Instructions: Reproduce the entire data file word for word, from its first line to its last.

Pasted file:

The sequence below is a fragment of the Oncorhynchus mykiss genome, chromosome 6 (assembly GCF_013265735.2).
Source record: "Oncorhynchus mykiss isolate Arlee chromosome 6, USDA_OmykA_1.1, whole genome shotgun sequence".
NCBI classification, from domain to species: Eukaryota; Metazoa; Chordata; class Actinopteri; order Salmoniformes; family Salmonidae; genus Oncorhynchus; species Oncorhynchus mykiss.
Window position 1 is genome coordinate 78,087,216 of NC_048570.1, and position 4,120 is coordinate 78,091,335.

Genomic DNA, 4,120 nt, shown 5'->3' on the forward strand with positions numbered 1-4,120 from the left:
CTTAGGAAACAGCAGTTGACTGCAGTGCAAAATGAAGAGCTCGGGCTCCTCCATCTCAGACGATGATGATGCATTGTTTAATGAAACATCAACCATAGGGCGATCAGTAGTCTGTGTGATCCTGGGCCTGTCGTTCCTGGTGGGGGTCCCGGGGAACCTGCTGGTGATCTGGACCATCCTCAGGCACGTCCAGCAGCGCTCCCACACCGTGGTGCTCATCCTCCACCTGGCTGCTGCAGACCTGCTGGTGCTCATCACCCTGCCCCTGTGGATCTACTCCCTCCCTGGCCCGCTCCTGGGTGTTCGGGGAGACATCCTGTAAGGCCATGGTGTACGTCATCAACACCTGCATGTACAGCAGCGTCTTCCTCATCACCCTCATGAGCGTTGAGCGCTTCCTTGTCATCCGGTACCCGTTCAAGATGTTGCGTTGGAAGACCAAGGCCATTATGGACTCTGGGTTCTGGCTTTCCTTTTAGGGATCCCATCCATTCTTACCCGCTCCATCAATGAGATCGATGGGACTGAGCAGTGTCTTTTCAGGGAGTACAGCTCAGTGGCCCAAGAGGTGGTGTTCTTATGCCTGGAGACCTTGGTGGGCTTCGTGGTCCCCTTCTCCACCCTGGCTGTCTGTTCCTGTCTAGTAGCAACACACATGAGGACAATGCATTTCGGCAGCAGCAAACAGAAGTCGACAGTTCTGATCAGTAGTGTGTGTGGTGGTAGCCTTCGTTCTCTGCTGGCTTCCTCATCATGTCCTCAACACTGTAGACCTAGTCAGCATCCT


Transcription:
The sequence below is a fragment of the Oncorhynchus mykiss genome, chromosome 6 (assembly GCF_013265735.2).
Source record: "Oncorhynchus mykiss isolate Arlee chromosome 6, USDA_OmykA_1.1, whole genome shotgun sequence".
NCBI classification, from domain to species: Eukaryota; Metazoa; Chordata; class Actinopteri; order Salmoniformes; family Salmonidae; genus Oncorhynchus; species Oncorhynchus mykiss.
Window position 1 is genome coordinate 78,087,216 of NC_048570.1, and position 4,120 is coordinate 78,091,335.

Genomic DNA, 4,120 nt, shown 5'->3' on the forward strand with positions numbered 1-4,120 from the left:
CTTAGGAAACAGCAGTTGACTGCAGTGCAAAATGAAGAGCTCGGGCTCCTCCATCTCAGACGATGATGATGCATTGTTTAATGAAACATCAACCATAGGGCGATCAGTAGTCTGTGTGATCCTGGGCCTGTCGTTCCTGGTGGGGGTCCCGGGGAACCTGCTGGTGATCTGGACCATCCTCAGGCACGTCCAGCAGCGCTCCCACACCGTGGTGCTCATCCTCCACCTGGCTGCTGCAGACCTGCTGGTGCTCATCACCCTGCCCCTGTGGATCTACTCCCTCCCTGGCCCGCTCCTGGGTGTTCGGGGAGACATCCTGTAAGGCCATGGTGTACGTCATCAACACCTGCATGTACAGCAGCGTCTTCCTCATCACCCTCATGAGCGTTGAGCGCTTCCTTGTCATCCGGTACCCGTTCAAGATGTTGCGTTGGAAGACCAAGGCCATTATGGACTCTGGGTTCTGGCTTTCCTTTTAGGGATCCCATCCATTCTTACCCGCTCCATCAATGAGATCGATGGGACTGAGCAGTGTCTTTTCAGGGAGTACAGCTCAGTGGCCCAAGAGGTGGTGTTCTTATGCCTGGAGACCTTGGTGGGCTTCGTGGTCCCCTTCTCCACCCTGGCTGTCTGTTCCTGTCTAGTAGCAACACACATGAGGACAATGCATTTCGGCAGCAGCAAACAGAAGTCGACAGTTCTGATCAGTAGTGTGTGTGGTGGTAGCCTTCGTTCTCTGCTGGCTTCCTCATCATGTCCTCAACACTGTAGACCTAGTCAGCATCCT